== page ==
Oil Prices Rise Above $74 Pbd
Oil prices rose above $74 a barrel on Monday, helped by the threat by Nigeria’s main militant group, Movement for the Emancipation of the Niger Delta (MEND) to begin offensives in oil facilities in the country come September 15, 2009.
The news got traders at the global market panicking that the remains of Nigeria’s dwindling oil production might be affected if the threat is carried-out.
Aside this factor, expectations that demand for energy will grow were also spurred by United States (U.S) Federal Reserve Chairman, Ben Bernanke, who said at the weekend that the US economy is reviving.
The Nigeria’s main militant group made the threat in an e-mail statement, picking holes in the money-for-arms programme of the federal government.
This ‘deceit,’ it declared, would not solve the region’s problem.
“The ongoing amnesty programme by the government of Nigeria seems to have achieved separating those who still have the zeal to fight for our freedom from those who were in it for the money. “There are still too many! Bring them down to the spring, and I will sort out who will go with you and who will not –God to Gideon (Judges 7:5),” the group said.
MEND continued in the strongly-worded statement: “Today, Saturday, August 22, 2009, that sorting process was again re-enacted in Yenagoa, Bayelsa State, where weapons mostly bought by the government were displayed and the boys separated from the men in the circus”.
By mid-afternoon in Europe, benchmark crude for October delivery was up 55cents to $74.44 a barrel in electronic trading in the New York Mercantile Exchange. Earlier in the session, it peaked at $74.41. On Friday, it jumped 98 cents to settle at $73.89, it highest close since October.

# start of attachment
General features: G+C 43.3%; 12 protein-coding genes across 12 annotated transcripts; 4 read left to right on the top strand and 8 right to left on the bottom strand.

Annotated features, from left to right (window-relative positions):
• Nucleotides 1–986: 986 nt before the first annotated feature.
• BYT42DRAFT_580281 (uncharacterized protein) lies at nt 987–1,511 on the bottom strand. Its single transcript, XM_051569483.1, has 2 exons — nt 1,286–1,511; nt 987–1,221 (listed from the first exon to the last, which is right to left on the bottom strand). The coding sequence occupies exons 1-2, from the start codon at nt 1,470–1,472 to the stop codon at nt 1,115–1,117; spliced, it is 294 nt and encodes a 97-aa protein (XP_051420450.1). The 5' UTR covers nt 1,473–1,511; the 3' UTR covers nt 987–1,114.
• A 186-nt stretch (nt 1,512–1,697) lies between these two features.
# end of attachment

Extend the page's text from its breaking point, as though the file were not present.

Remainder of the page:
In more good news from the US economy, the National Association of Realtors said Friday that home resales posted the largest monthly increase in at least 10 years.
Asain Stock Market rallied Monday on the recovery hopes, with Japan’s Nikkei 225 index jumping 3.4 per cent, while European indexes were also higher, with Germany’s DAX gaining 0.6 per cent and the FISE 100 in London up around 0.4 per cent.
“The market is on the cusp of $75. If it gets there, there it is not a hell of a lot to prevent if from going to $80 or $85”, said the Schork report, edified by US trader and analyst Stephen Schork.
Olivier Jackob of Petromatrix in Switzerland said the stability in equity markets and the continued weakness of the US dollar, “should remain supportive line in crude oil”.
Infrastructure Deficit, Insecurity, Limit Maritime Contribution To GDP – Expert
A Maritime stake holder, and Chairman of Sifax Group, Taiwo Afolabi, has attributed maritime industry’s minimal contribution to Nigeria’s Gross Domestic Product (GDP) to infrastructure deficit, insecurity on the nation’s waterways, low level of technology adoption, and deployment in the sector.
Afolabi made this known at the 5th Taiwo Afolabi Annual Maritime (TAAM) conference organised by the Maritime Forum of the faculty of law, University of Lagos.
Afolabi noted that other hindrances are foreign exchange bottleneck and inconsistent policies.
“These have limited the ability of the sector to contribute significantly to the country’s Gross Domestic Product GDP.
“If well harnessed, the maritime industry has the potential to become a major revenue earner for the country, particularly with the declining oil revenue.
“The lessons of the last few years as a nation should not be lost on us. The non-oil sector is increasingly becoming the mainstay of the country’s economy. We have funded our national budget in the last few years majorly without proceeds from oil but from other sectors.
“The days of our over reliance on oil is behind us now and it’s about time we focused on transitioning from an oil-dependent economy to non-oil reliance.